BUENOS AIRES, Argentina - In this predominantly Catholic nation, prostitution has long been considered a sin before God and a crime by law.
But thousands of women who practice the world's oldest profession are now demanding it be treated as precisely that - a profession, just like any other. They have formed the Association of Women Prostitutes of Argentina, known by its acronym AMMAR - the word amar means "to love" in Spanish - and have appealed for government recognition as an official union.
It would be the first sex workers' union in Latin America, and one of a handful in the world. And it has led to disputes - and perhaps death.
The prostitutes' demand for equal labor rights has encountered political opposition led by the Roman Catholic Church. On the streets, union activists have run up against Argentina's notoriously corrupt police, some of whom force the women to give them a cut of their profits and who stand to lose if prostitution is decriminalized.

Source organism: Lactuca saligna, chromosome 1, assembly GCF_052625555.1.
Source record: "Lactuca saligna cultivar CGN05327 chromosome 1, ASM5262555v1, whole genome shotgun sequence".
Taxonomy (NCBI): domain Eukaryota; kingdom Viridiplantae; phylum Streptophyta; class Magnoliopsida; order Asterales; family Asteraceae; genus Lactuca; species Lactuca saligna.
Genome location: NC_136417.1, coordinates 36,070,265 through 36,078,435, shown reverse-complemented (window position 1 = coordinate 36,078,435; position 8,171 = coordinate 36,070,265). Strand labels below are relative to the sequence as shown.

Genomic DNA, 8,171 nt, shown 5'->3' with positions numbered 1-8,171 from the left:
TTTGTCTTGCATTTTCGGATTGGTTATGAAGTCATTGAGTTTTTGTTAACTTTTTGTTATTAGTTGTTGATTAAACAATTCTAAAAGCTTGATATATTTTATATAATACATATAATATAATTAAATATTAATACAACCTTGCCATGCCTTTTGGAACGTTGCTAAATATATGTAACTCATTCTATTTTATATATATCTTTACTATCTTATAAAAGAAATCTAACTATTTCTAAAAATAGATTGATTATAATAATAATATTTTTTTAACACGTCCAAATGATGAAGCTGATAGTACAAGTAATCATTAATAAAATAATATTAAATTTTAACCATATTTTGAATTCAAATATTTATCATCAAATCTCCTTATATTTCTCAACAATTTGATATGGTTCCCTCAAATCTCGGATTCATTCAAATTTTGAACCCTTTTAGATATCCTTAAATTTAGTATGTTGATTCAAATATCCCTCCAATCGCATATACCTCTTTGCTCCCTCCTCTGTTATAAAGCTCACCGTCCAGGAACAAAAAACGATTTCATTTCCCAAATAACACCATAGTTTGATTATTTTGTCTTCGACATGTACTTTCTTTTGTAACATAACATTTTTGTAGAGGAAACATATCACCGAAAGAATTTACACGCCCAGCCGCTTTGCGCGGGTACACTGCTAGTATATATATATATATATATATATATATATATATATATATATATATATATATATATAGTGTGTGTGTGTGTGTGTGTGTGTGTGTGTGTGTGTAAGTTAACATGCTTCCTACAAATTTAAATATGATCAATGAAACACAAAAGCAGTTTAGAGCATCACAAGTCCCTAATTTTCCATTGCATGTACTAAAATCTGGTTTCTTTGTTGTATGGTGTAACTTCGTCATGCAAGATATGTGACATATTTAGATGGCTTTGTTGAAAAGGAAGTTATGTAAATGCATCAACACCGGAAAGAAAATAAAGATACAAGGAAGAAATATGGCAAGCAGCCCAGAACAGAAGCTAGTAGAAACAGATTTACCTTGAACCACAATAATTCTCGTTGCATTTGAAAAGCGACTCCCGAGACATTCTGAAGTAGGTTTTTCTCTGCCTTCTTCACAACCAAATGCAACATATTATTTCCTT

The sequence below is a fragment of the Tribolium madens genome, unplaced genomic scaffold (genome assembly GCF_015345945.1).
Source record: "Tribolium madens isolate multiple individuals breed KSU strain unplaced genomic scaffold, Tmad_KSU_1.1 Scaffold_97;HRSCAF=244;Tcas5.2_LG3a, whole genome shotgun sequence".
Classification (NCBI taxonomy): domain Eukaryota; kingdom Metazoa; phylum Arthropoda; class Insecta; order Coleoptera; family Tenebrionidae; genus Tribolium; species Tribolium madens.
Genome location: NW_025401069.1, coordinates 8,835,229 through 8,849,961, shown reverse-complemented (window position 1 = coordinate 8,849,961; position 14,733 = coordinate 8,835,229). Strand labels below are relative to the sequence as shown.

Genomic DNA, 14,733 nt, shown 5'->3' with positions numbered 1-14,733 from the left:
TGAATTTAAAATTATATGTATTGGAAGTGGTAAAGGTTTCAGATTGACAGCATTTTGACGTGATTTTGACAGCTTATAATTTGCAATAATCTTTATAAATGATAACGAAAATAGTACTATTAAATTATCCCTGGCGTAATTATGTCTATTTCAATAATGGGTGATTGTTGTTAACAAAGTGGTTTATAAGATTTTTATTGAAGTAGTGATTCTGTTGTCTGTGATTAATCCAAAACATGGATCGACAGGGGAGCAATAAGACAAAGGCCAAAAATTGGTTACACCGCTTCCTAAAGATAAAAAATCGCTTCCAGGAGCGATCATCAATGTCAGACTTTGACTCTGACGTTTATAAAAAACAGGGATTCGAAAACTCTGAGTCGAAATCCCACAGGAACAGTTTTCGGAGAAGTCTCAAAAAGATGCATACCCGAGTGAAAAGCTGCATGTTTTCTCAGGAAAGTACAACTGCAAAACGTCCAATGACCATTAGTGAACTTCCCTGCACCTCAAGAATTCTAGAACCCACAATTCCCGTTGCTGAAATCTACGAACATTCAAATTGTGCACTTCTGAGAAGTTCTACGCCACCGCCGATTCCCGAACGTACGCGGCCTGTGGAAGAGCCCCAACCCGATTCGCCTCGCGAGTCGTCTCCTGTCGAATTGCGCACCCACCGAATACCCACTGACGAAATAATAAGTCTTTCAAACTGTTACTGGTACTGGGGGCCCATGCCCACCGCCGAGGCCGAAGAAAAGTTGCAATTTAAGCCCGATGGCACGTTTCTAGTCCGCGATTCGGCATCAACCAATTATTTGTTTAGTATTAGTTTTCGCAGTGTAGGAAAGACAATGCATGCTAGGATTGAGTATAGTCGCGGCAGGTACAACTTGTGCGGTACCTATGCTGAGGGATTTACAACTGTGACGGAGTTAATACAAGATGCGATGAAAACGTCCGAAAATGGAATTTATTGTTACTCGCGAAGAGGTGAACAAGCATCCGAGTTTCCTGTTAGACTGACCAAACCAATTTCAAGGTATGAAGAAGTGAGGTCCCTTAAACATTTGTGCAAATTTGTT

And, at the end of last month, one of the movement's leaders, 33-year-old Sandra Cabrera, was found dead, a bullet through the back of her neck, in the red-light district of Rosario, Argentina's second-largest city.
According to provincial Interior Minister Alberto Gianneschi, "there are suspicions of police involvement" in the killing of Cabrera, who in recent months had reported death threats against herself and her 9-year-old daughter. In September, Cabrera had accused the provincial police of protecting illegal brothels, and harassing and extorting street prostitutes, which led to the dismissal of two officers in charge of the Department of Public Morality.
"The police used to pass by frequently, but that night they didn't pass by at all, as if they had freed the zone for crime," says Elena Reynaga, secretary general of AMMAR. "That's why we're totally certain it was them.
"Sandra fought a lot with the owners of the brothels in that area, and last year they actually beat her. What they wanted was to drive out the girls at the corner, because evidently this went against their business. And Sandra defended to the death that corner with her companeras."
Two other prostitutes belonging to AMMAR were killed in suspicious circumstances last year, although neither had the stature of Cabrera, who ran the organization in the province and was a public figure in Rosario.